Posts Tagged ‘quality


Happy Ex-Customers

The web abounds with stories about unpleasant customer service experiences. In the context of today’s economy, customer service is more important than ever, even when dealing with a customer who wants to leave one’s service for another. Admittedly, making it easy for a customer to leave you for a competitor seems counterintuitive.

However, in both of my recent customer service boondoggles, my original reasons for moving weren’t due to unhappiness with the service itself.  Since both companies chose to act the jilted lover, I’ve gone from being a positive reviewer to a disgruntled, almost-former customer. Prior to my poor experiences, there was every reason to think that some day I might use these companies again.

Protecting You As An Excuse

I appreciate as much as the next person companies who protect my interests and any investments I’ve made in their services. However, when that protection is used, a layer at a time, to hinder a switch between services, it looks less like the company is protecting me and more like it’s protecting its interests.

In this particular instance, I was attempting to consolidate my domain names with one registrar. As I followed the necessary steps, I kept going back and forth between the FAQs, looking for details on completing the transfer. Over the next three days, I discovered three different things I needed to do before a valid transfer could be completed. Every time I did a search in the FAQs, I never found a single entry for domain transfer that listed all of the three things I was told needed to happen.

Made Up Answers

I’d much rather a customer service rep said, “I don’t know, but let me find out,” versus making up an answer. A larger provider recently bought my local carrier, which has resulted in a number of policy changes, including the necessity of signing a new contract. I’d considered switching to another carrier, but decided to see if the new owner was worth working with. Unfortunately, each visit to the store produced a different rep with a different story about the policy changes and plan options.

Even more frustrating, requests to speak to either a manager or a more senior rep were ignored. Recently, I learned of an acquaintance with a business plan who received a $7,000+ text message bill because they had unknowingly lost their unlimited texting when they signed the new contract. Resolving the issue required a call to the corporate offices and the approval of a VP. Combined with my recent experience, I’ve lost any interest in remaining with this carrier, and other options are being considered.

Happy Ex-Customers

I haven’t mentioned the names of the two (well-known) companies for the reason I see no need to give them free, albeit bad, press. These experiences have shown me that while the end result of me switching services stays the same, there was no requirement that I also end up loathing the companies. The good customer service stories are out there. Companies know how they should behave. The only question is whether or not they choose to.


The Greatest Product Ever Designed

On my run the other morning, I realized that the greatest product ever designed didn’t happen in a lab or come as a result of opinion polls. Consider some of the characteristics of this amazing product: instant recognition, multiple models, multiple locations, and predictable interactions. Another aspect of a good product is the ease of marketing said product. This particular product doesn’t require a large ad campaign and often relies on word of mouth to differentiate between the various models.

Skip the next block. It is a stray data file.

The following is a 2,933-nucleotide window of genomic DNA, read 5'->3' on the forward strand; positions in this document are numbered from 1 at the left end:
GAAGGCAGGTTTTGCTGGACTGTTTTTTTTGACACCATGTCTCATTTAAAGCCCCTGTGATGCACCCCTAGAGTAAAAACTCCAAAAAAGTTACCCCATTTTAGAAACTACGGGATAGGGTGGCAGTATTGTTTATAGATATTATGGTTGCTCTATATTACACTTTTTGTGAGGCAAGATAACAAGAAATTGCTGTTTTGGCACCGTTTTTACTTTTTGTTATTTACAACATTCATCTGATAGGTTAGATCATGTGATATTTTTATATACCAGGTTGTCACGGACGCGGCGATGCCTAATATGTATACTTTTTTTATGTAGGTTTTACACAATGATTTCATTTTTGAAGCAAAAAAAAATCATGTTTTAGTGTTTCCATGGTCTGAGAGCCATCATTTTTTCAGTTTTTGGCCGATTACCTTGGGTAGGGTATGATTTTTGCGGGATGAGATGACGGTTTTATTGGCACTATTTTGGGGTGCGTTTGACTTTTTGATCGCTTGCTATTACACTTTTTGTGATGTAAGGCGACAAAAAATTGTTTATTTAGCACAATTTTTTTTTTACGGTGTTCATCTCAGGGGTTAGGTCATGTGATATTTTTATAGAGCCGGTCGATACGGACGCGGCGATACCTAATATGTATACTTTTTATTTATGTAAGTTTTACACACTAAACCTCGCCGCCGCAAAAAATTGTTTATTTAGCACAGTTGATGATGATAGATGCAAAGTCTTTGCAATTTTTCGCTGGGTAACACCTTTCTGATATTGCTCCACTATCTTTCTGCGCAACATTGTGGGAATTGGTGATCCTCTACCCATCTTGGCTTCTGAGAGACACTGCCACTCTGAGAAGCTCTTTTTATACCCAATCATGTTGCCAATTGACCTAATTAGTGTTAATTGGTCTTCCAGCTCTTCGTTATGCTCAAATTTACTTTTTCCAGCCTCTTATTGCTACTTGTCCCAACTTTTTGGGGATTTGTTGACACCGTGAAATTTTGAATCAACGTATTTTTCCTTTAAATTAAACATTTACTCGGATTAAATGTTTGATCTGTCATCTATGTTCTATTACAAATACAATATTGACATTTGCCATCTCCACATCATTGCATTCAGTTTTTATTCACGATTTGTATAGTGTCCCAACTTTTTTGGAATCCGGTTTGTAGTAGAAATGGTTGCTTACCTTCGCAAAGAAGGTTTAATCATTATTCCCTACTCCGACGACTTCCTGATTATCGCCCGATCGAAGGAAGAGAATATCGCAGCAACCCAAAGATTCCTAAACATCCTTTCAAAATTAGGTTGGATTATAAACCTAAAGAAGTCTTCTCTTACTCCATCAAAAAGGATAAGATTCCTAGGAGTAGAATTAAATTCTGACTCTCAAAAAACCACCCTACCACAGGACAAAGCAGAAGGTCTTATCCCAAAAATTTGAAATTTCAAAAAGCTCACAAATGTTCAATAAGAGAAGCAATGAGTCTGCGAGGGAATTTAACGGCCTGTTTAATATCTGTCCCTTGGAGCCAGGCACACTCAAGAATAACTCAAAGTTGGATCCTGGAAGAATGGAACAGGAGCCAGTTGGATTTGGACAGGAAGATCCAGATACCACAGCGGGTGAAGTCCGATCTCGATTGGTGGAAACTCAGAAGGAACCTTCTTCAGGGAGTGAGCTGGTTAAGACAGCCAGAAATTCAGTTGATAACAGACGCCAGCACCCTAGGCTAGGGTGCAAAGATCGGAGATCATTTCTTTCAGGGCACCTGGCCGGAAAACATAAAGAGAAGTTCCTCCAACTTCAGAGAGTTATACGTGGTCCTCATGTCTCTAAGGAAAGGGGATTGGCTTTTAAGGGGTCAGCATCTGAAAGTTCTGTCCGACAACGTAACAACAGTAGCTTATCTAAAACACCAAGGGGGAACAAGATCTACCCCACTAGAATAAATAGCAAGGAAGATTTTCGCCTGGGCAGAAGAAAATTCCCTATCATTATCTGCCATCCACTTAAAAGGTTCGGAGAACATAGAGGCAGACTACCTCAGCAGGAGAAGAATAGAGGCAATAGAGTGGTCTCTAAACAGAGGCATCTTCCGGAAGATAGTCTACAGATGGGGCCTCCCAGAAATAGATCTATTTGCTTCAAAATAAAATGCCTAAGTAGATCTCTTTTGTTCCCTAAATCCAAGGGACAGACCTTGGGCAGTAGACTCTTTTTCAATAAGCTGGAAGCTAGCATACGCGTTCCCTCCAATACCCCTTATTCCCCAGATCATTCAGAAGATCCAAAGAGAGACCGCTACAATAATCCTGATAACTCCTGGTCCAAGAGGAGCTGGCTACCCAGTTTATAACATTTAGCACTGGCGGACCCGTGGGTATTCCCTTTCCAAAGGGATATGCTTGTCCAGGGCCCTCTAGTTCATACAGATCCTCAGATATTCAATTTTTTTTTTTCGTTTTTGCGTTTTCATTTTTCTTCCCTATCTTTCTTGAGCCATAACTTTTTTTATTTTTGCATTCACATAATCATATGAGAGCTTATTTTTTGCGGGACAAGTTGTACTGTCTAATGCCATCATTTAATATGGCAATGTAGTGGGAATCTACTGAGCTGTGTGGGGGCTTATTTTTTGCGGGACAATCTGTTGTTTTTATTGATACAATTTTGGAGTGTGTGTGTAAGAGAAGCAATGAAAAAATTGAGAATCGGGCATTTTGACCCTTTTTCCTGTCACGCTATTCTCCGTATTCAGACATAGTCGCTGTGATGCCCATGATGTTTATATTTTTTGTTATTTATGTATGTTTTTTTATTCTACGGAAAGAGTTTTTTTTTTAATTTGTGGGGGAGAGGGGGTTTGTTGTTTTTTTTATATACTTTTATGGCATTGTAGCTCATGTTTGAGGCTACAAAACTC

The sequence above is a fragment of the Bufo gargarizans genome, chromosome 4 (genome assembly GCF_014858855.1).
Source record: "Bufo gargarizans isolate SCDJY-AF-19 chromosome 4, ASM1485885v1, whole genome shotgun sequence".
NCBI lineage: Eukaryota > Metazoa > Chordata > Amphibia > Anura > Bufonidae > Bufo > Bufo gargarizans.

Drum roll please…I speak of none other than the human body. (Imaginary air going out of imaginary balloon). How, you may ask, does the human body count as a product? Let’s put it into context. The purpose of a product is to be attractive so someone takes it home with them or at least is willing to engage for a few hours with it. Few things are more attractive to us than other people. And with the variety of models available, few things are more customized or personal. However, there’s a certain level of predictability, and thus comfort to the human form.

For instance, most everyone has the same parts: heads, arms, legs, etc. While these parts vary in specifics from person to person, they are easily recognizable. The same goes for the differences between the sexes.

I came to my conclusion about the human body on my run as I noticed how, without fail, every single car that went by with a male in it couldn’t help but look, or even stare, as our paths intersected. Sometimes these individuals made eye contact. Now, in the cars where only women were present, I got nothing. No look, head turn, or even acknowledgement of my existence, a somewhat scary prospect when sharing the road.

I’m neither a model nor a troll, so I know there’s nothing particularly eye-catching about me. But it’s like guys couldn’t help themselves. By my very existence as a female, I registered on their radar. The same thing happens if I’m driving somewhere, too. My eyes are pulled to the males, frequently ignoring the females.

What company wouldn’t sell its soul to generate a consistent response to its product like human beings do to each other? I think that’s why I’m so impatient with people who only focus on the marketing aspect and pay little attention to the quality of the product itself. I’ve written before about quality and my frustration over its lack in our modern world. I think the human body makes the perfect case for what can be accomplished if proper thought and investment is put into the outcome.

Too much of what clutters our landscape is crap, created with the sole purpose of generating as much money as possible, as soon as possible, before people discover that’s it’s really just crap. Will we ever say, “Enough?”

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July 2019
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